Glamour, power, wealth, and influence are the markers of the notorious Kennedy family, whose political and business success have enraptured the attention of many and the resentment and hatred of others. This family started with humble beginnings, as have many who emblemize the ‘American dream’; the political dynasty began with John F. Kennedy’s father, Joseph Patrick Kennedy. Joseph P. Kennedy was the child of two Irish working-class immigrant parents, and he eventually earned a college degree and became an extremely successful businessman both in banking and in the motion picture industry and he invested his wealth, multiplying his success. Kennedy encouraged his children to go into politics; he had a short-lived political career[1] without great success. Along with his accomplishments, Kennedy also faced tragedy; he had nine children with wife Rose Elizabeth[2], and of those nine, four died (see figure 1) and one was permanently incapacitated in early adulthood. More tragedies followed throughout the Kennedy family tree which grew from Joseph and Rose, such as sickness and car accidents. These deaths and tragedies, and more that followed, have been turned into a conspiracy theory labeled “the Kennedy Curse”. This paper will explore this theory in more detail in terms of the theory itself, the propagators and the truth, lies, and logical flaws of their claims.

Figure 1. The family of Joseph and Rose Kennedy. Four of the nine children pictured here would die from unnatural causes. One would have a lobotomy and one would be be the victim of terrorist activities. These unusual incidents have led people to believe in the curse.

The conspiracy describes a series of sudden, unusual, and unnatural deaths that befell the family of Joseph F. Kennedy and the families of his children. There were ten deaths, three of which resulted from plane crashes (all separate incidents), one stillborn child, an infant death, over drug overdose, and a suicide[3]. Several other incidents also fall under the umbrella of the ‘curse’, which include one non-fatal plane crash, a death of a friend of the Kennedys in a car crash (Ted Kennedy was the driver), a debilitating lobotomy, and one Kennedy on a hijacked flight3. The theory behind these disastrous happenings is two-fold; one story is based on Joseph P. Kennedy’s treatment of a group of Jewish people and the other involves the wealth and extravagance of the Kennedy lifestyle. Joseph Kennedy, Sr. was traveling aboard an ocean liner travelling from England to the United States in 1937 along with Rabbi Israel Jacobson and six of his students who were trying to escape the Nazis and apparently Joseph Kennedy complained about the noise these refugees were making while praying for Rosh Hashanah. As a result, the Rabbi put a curse on the Kennedy family so that death would befall Joseph Kennedy and his children[4]. In addition, Klein claims that the Kennedy family believe they are above the law and this ‘curse’ is repayment for their extravagance and reckless behavior. Klein states that the family members “act as though they are not governed by the rules of God and men, and their fantasy of omnipotence puts them on a fatal collision course with reality” [5] and this reality is the tragic loss of one family member after another. In addition, the Kennedy’s efforts to gain power and influence is, according to Klein, a rebuttal against the family’s humble beginnings as oppressed Irish immigrants5. A few books were written on the conspiracy, feeding a seemingly infinite public interest in this famed political dynasty.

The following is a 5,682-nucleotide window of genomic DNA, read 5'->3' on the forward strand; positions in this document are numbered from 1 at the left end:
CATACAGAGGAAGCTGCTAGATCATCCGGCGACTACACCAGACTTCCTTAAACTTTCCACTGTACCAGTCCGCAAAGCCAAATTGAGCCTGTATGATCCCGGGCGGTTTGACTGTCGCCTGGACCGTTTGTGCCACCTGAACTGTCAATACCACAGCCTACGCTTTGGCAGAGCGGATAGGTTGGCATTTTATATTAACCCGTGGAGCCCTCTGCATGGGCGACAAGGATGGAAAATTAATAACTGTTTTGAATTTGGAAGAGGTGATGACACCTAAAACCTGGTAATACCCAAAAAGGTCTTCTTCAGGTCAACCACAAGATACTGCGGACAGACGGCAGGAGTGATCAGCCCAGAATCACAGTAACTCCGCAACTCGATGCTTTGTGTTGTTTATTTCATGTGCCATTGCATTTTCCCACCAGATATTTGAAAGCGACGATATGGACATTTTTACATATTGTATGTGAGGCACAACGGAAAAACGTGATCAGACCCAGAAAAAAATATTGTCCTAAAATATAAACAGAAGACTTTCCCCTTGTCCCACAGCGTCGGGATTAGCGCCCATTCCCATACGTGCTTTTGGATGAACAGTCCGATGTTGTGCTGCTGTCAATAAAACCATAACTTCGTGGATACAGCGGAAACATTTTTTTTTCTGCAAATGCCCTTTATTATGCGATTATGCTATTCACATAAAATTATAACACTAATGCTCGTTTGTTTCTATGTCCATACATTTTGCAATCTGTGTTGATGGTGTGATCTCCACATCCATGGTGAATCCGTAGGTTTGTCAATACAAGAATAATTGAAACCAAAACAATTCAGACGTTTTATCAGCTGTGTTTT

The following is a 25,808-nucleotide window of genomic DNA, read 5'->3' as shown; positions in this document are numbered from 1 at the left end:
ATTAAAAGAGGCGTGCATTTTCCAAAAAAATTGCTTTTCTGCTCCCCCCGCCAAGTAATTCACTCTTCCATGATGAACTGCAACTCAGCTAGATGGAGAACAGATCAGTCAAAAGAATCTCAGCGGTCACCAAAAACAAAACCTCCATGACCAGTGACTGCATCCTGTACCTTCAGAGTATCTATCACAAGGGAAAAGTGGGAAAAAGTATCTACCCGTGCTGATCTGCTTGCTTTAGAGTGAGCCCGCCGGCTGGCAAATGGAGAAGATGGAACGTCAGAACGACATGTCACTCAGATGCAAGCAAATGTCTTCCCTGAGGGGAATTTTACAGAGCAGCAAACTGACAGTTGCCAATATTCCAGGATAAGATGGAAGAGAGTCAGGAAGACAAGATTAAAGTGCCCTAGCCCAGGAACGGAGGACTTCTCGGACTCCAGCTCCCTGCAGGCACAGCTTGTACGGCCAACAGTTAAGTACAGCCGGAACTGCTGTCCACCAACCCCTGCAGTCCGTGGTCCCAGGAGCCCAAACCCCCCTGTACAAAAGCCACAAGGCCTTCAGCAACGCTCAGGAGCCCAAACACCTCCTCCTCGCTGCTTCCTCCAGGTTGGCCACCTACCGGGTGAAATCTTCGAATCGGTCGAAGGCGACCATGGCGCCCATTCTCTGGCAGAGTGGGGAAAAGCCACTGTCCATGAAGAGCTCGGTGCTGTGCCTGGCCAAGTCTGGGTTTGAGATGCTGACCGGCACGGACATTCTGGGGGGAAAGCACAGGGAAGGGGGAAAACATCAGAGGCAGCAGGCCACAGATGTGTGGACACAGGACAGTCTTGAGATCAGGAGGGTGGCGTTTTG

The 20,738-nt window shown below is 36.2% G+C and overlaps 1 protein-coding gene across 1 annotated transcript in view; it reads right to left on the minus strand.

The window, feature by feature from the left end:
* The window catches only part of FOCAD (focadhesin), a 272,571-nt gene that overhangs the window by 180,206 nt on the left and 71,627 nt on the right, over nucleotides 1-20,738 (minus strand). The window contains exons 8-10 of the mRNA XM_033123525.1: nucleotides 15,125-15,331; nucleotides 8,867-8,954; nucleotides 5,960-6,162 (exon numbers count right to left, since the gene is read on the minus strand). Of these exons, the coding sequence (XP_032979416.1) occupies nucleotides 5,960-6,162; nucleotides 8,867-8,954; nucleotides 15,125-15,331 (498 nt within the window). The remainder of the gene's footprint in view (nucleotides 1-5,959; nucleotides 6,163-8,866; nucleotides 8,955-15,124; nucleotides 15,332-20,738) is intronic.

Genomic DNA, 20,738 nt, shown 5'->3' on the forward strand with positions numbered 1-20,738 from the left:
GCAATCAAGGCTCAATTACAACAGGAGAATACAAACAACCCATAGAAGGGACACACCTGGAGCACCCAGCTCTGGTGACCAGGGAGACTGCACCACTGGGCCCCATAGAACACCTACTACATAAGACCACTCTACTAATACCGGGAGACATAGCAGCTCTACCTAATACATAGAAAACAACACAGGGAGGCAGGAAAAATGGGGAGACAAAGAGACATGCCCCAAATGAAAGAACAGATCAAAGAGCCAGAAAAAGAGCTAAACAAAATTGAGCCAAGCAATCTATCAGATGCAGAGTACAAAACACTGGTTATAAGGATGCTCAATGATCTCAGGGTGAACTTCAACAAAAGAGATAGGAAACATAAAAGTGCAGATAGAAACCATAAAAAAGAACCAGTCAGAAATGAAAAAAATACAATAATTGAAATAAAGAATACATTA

Author Arthur Gerard Gatti wrote one of the first publications focused on the Kennedy Curse in 1975, aptly titled The Kennedy Curse[6]. Gatti was born in New York City in 1942, the son of a tailor and publisher’s assistant; he attended Hofstra College and at the Queen College of the City University of New York6. In terms of his political beliefs, Gatti cites his conviction in “Enlightened anarchy; participatory democracy; benevolent despotism–in that order”6, therefore an attack on the Kennedy family is not surprising. The Kennedys represent liberal democracy, which entails government control and the polar opposite of anarchy. His claim that the Kennedy curse indeed exists is predictable considering his career background, or indeed his belief in any conspiracy theory to begin with. Gatti believed in astrology and was a member of the American Federation of Astrologers and the National Council for Geocosmic Research6. In addition, he was the features editor of Sybil Leek’s Astrology, the managing editor of both Astrology Guide and Your Personal Astrology, as well as the editor-in-chief of Cosmic Frontiers, all publications focused on the topic of astrology6. Clearly, the line of thinking in his work is nonsensical. Astrology is mythical and has no basis in fact, which discredits his ability to write in a logical manner and the credibility of his work on the Kennedy Curse. Nancy Gager Clinch later wrote a book titled The Kennedy Neurosis which tied the tragedies in the Kennedy family to their wealth and power and wrote about the psychological desire for sex, money, and influence[7]. Clinch received a bachelor’s degree in political science and worked as an analyst for the Defense Department; the focus of her written work is the state of housing in South Korea and the Mongolian People’s Republic7. Her study of East Asia does not qualify her to assess the psychology of the Kennedy family, nor to tie their ambitious nature to their deaths.